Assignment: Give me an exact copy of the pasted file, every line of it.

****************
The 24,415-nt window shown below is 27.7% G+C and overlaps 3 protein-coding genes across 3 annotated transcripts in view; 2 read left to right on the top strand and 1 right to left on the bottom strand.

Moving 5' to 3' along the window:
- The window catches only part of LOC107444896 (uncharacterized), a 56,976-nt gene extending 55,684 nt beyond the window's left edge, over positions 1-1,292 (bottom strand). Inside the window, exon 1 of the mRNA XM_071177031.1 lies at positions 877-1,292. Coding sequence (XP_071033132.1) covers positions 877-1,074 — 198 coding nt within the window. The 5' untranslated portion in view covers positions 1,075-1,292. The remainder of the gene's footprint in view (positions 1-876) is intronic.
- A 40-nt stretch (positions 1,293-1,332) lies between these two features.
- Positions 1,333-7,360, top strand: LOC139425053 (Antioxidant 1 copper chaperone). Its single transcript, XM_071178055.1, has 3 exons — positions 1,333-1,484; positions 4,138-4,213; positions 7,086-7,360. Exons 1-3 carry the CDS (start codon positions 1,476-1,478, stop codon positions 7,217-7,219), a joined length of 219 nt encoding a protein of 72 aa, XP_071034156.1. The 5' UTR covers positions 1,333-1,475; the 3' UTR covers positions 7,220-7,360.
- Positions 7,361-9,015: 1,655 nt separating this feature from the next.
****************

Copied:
The 24,415-nt window shown below is 27.7% G+C and overlaps 3 protein-coding genes across 3 annotated transcripts in view; 2 read left to right on the top strand and 1 right to left on the bottom strand.

Moving 5' to 3' along the window:
- The window catches only part of LOC107444896 (uncharacterized), a 56,976-nt gene extending 55,684 nt beyond the window's left edge, over positions 1-1,292 (bottom strand). Inside the window, exon 1 of the mRNA XM_071177031.1 lies at positions 877-1,292. Coding sequence (XP_071033132.1) covers positions 877-1,074 — 198 coding nt within the window. The 5' untranslated portion in view covers positions 1,075-1,292. The remainder of the gene's footprint in view (positions 1-876) is intronic.
- A 40-nt stretch (positions 1,293-1,332) lies between these two features.
- Positions 1,333-7,360, top strand: LOC139425053 (Antioxidant 1 copper chaperone). Its single transcript, XM_071178055.1, has 3 exons — positions 1,333-1,484; positions 4,138-4,213; positions 7,086-7,360. Exons 1-3 carry the CDS (start codon positions 1,476-1,478, stop codon positions 7,217-7,219), a joined length of 219 nt encoding a protein of 72 aa, XP_071034156.1. The 5' UTR covers positions 1,333-1,475; the 3' UTR covers positions 7,220-7,360.
- Positions 7,361-9,015: 1,655 nt separating this feature from the next.